Natural aging process is associated with some
inevitable changes such as skin wrinkles, crow's feet, and gradual loss of
memory in some people. Memory loss is a common symptom of dementia, which
incidentally is the second most feared disease after cancer. However,
researchers say that people who keep healthy and fit at midlife have the lowest
risk of developing dementia when they grow older.
"We already know exercise has cardiovascular
and many other benefits, but this may give people more incentive to get
moving," lead author, Laura F. DeFina, MD, from The Cooper Institute,
There is a lot of literature on physical activity
and dementia, a 2010 statement from the National Institutes of Health suggested
that evidence was insufficient to promote lifestyle change for brain health
because the studies conducted so far have been small, with short follow-up, and
the definition of patients and of dementia has been inadequate.
The study included 19,458 individuals
participating in the Cooper Clinic Longitudinal Study at the Cooper Institute,
a preventive medicine clinic. All underwent standardized fitness testing in
midlife (median age, 49.8 years) and were then followed for an average of 25
years. Cases of dementia were found from Medicare claims data.
There were 1659 cases of all-cause dementia
reported. After multivariable adjustment, participants with the highest fitness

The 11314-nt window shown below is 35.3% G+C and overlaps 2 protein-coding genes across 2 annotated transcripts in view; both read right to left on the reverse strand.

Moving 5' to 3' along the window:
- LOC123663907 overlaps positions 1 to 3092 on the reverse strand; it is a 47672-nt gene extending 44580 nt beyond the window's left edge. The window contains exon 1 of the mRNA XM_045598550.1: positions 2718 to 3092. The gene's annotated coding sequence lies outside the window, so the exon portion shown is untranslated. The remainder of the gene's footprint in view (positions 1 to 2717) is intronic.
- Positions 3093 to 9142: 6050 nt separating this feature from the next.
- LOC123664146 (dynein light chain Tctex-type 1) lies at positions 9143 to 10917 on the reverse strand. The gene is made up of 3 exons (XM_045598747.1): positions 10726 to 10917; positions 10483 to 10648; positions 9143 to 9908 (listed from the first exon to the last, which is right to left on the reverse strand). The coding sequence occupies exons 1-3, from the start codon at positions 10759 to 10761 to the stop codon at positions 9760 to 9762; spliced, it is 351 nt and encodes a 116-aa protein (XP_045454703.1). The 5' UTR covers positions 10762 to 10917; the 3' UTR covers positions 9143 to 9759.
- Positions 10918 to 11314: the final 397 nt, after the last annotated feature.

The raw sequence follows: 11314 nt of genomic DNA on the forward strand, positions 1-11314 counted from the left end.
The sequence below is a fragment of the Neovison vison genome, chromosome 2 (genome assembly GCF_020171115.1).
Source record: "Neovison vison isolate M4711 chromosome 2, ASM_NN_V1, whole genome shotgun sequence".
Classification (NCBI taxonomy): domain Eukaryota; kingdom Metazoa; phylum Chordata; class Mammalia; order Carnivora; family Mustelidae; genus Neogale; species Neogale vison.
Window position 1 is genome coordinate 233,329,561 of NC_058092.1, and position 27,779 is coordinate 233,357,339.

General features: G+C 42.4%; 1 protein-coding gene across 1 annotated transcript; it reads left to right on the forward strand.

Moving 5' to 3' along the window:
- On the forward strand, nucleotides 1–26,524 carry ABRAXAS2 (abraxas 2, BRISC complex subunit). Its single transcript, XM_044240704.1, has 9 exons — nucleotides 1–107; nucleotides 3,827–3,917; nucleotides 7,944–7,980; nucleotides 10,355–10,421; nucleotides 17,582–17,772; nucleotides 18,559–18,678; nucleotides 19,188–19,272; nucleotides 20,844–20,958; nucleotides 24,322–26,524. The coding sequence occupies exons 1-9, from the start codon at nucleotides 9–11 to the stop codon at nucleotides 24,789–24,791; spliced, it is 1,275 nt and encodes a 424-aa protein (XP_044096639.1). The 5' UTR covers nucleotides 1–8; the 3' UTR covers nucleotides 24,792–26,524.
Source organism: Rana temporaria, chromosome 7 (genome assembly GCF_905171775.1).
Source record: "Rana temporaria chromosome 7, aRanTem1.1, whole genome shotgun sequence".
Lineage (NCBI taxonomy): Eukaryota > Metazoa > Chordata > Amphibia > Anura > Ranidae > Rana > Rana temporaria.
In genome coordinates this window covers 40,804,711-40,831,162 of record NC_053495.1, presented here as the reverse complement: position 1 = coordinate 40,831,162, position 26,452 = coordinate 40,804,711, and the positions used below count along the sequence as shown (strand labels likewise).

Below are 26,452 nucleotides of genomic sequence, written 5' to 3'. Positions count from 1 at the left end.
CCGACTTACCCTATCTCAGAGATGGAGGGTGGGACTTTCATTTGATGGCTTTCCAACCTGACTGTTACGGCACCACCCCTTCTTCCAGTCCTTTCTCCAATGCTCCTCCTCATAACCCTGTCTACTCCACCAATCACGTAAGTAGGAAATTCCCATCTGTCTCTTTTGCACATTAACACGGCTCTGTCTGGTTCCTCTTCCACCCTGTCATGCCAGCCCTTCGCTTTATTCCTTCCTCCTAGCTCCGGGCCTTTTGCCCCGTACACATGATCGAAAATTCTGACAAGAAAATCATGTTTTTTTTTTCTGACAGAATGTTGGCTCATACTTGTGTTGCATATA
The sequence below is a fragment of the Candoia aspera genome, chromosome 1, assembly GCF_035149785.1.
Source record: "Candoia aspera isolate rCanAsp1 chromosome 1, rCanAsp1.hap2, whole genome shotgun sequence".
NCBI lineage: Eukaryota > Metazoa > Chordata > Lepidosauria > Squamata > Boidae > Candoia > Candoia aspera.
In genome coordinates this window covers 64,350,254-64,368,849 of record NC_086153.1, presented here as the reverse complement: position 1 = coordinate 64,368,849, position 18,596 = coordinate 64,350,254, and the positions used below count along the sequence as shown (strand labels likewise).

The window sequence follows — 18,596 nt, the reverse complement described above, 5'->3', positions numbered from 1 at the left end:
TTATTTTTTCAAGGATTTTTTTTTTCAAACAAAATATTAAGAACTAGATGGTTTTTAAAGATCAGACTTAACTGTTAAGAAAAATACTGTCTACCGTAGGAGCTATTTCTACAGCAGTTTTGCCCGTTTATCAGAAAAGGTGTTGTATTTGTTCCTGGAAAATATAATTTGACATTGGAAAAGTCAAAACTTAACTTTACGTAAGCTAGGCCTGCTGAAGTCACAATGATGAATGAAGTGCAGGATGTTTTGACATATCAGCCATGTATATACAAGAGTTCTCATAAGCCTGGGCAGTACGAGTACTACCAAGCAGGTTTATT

level (quintile 5) at midlife had a 36% reduction in risk of developing
dementia from any cause during follow-up than those in the lowest fitness
category (quintile 1).
Dr. DeFina added "Another strength of the
study is that, it objectively measured cardio respiratory fitness in a uniform
way (on a treadmill) in all participants. Normally studies looking at physical
activity rely on self-reported exercise which is notoriously inaccurate."
Dr. DeFina also pointed out that the reduction in
dementia was consistent in patients who had had a stroke and in those who
hadn't, suggesting that the mechanism does not just involve vascular disease.
"Exercise is known to reduce cardiovascular disease, which we would expect
to be translated into benefit on stroke, but because there was a similar
reduction in dementia with improved fitness in patients who hadn't had a stroke,
this suggests that other mechanisms are also involved."
She added that animal studies have suggested that
increased fitness and activity correlates with a reduction in brain atrophy and
loss of cognition, and changes in amyloid have been seen with regular activity.
Never Too Late to Start
The researchers believe that although it is best
to achieve fitness earlier in life and keep it up throughout life, benefits
could still be seen in people starting later. Dr. DeFina noted: "It is
never too late to improve fitness. If you're not 49, there are still functional
benefits of being active in your later years."
For now, it seems that staying fit is your best chance
to ward off dementia and keep it at bay. Take care of your body; after all it's
the only place you have to live!